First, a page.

Due to her own specific techniques we see Dickinson's can effectively show her emotions and is great at stimulating the reader's emotions at the same time. Due to the imagery and language she uses, as well as the personification, structure and her own individual punctuation. It gives us effective and intense effect upon the reader. The use of dashes, alongside the personification and condensed imagery it invites the reader to stop, look and listen within sense of what they have just actually read, or follow on from what has just happened similar to a novel, it gives the reader chance to reflect on what they've just read, and feel their emotional ties to what Dickinson has written. All of Dickinson's work allows her readers to access a level of thought as well compared to other poets. No matter what Dickinson writes it can be seen as being ambiguous or holding ambiguity. This allows readers to interpret their own outlook on what they have read, as well as relate to what Dickinson is expressing within their own ways. Her technique allows the reader to be stimulated by emotion effectively as well as efficiently.

Walt Whitman

Walt Whitman was a dear friend of Emily Dickinson's as she wrote to him before her poems were ever published. We now look back between both authors and see how the imagery of death and the theme of immortality stuck both poets in different ways. It shows the similarities between bother poets also. Whitman spoke of death from a perspective of those who were left behind i.e. the family left behind after losing their father. In Whitman's poem 'When Lilacs Last in the Door-yard Bloom'd'2 he said 'But I saw they were not as was thought; They themselves were fully at rest-they suffer'd not; The living remain'd and suffer'd-the mother suffer'd, And the wife and the child, and the musing comrade suffer'd, And the armies that remain'd suffer'd' 3As he continuously focused on the remaining who were alive, he quite clearly stated the ones who had died were no longer suffering. Where as Dickinson's views of death held similarities to Whitman's especially in her poem 'There's Been a Death, in The Opposite House,'4 Dickinson spoke more of who were left rather than the dead. She writes 'The Neighbors rustle in and out-/The Doctor-drives away'5 as well as 'The Minister-goes stiffly in-/As if the House were His.'6 She shows no remorse to the dead just the on goings around the death. It is as if the alive are acting unknowingly to the death as well as she. We know the death does no affect her specifically but it does affect her neighbours as well as what she witnesses through her own bedroom window. He also showed views on immortality, but these view rose from the physical elements in 'Song of Myself.'7 Whitman states 'For every atom belonging to me as good belongs to you.... My Tongue, every atom of my blood, form'd from this soil this air, / Born here of parents born here from parents the same, and their parents the same,'8 Showed his views of an ongoing atom leading to immortality. Dickinson's view on immortality shows the idea that her poems and possibly her letters would have future generations thinking of her. It happened long after her death she became famous and her work was noted and embraced.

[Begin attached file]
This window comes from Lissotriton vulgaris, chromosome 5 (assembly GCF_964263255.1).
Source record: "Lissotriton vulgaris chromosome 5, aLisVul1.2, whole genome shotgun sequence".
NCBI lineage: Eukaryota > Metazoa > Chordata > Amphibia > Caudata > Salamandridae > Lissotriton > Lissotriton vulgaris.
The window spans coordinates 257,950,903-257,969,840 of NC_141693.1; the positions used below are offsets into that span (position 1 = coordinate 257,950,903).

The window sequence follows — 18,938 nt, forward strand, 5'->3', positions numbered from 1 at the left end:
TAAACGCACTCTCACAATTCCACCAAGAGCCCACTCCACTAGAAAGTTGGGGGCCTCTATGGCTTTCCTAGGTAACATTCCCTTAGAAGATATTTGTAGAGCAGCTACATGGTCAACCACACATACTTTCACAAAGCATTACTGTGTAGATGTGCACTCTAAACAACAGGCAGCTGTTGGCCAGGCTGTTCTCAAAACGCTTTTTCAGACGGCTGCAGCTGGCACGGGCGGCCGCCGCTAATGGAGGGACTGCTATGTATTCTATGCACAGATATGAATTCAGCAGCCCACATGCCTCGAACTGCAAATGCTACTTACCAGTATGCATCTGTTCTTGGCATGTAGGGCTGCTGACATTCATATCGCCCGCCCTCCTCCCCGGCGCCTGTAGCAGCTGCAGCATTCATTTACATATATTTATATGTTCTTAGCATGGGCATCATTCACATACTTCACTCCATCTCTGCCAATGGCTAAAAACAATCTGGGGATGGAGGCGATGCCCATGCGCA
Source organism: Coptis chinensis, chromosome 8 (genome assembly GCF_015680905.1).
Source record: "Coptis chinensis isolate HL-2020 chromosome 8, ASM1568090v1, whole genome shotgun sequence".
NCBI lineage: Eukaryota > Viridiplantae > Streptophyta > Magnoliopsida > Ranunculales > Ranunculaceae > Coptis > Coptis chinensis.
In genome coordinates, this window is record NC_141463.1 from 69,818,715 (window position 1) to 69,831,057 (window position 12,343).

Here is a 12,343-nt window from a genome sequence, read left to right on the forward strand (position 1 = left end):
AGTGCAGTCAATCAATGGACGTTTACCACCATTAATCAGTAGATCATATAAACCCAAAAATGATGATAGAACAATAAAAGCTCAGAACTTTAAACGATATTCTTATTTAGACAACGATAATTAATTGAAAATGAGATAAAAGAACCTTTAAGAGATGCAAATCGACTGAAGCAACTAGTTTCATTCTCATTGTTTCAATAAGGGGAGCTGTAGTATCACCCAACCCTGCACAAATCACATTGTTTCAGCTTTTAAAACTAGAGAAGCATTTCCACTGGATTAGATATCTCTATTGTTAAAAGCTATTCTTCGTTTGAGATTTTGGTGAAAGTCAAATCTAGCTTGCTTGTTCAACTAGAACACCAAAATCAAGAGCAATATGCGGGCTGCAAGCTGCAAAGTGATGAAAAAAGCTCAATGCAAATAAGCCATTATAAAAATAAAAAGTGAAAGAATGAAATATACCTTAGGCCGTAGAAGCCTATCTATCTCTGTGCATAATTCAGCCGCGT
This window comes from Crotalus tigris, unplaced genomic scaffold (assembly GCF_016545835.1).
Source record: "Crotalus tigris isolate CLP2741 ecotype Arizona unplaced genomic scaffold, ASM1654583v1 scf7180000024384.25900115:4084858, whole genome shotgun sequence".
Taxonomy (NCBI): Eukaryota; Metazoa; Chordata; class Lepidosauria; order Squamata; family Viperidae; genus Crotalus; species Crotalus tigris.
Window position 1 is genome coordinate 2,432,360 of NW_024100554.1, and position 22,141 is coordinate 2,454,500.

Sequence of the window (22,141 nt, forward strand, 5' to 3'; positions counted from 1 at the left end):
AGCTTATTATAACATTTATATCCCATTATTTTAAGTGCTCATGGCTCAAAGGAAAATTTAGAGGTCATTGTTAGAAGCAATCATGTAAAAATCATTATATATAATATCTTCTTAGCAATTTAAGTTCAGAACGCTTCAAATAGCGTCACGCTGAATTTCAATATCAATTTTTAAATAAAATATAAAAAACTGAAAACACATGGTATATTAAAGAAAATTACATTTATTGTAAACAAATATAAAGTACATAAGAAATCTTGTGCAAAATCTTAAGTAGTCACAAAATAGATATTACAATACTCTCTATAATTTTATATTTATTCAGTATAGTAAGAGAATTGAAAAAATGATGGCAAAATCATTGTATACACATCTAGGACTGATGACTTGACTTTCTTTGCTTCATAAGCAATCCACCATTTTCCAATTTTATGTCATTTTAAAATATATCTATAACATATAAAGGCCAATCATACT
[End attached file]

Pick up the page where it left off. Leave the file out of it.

We as readers can see the similarities between both Whitman and Dickinson, even though they are completely different poets. 'The love they hold towards nature, even though this was seen through different eyes.'9 Dickinson saw herself as observing nature and the natural happenings where as Whitman saw himself as being part of nature. The outlook they had on death was spoken about as an impact left to those who remained alive whereas the ones who died were not of importance. Immortality was achieved by both poets in different ways, Whitman saw immortality as 'scattering his atoms'10 after death, where as on the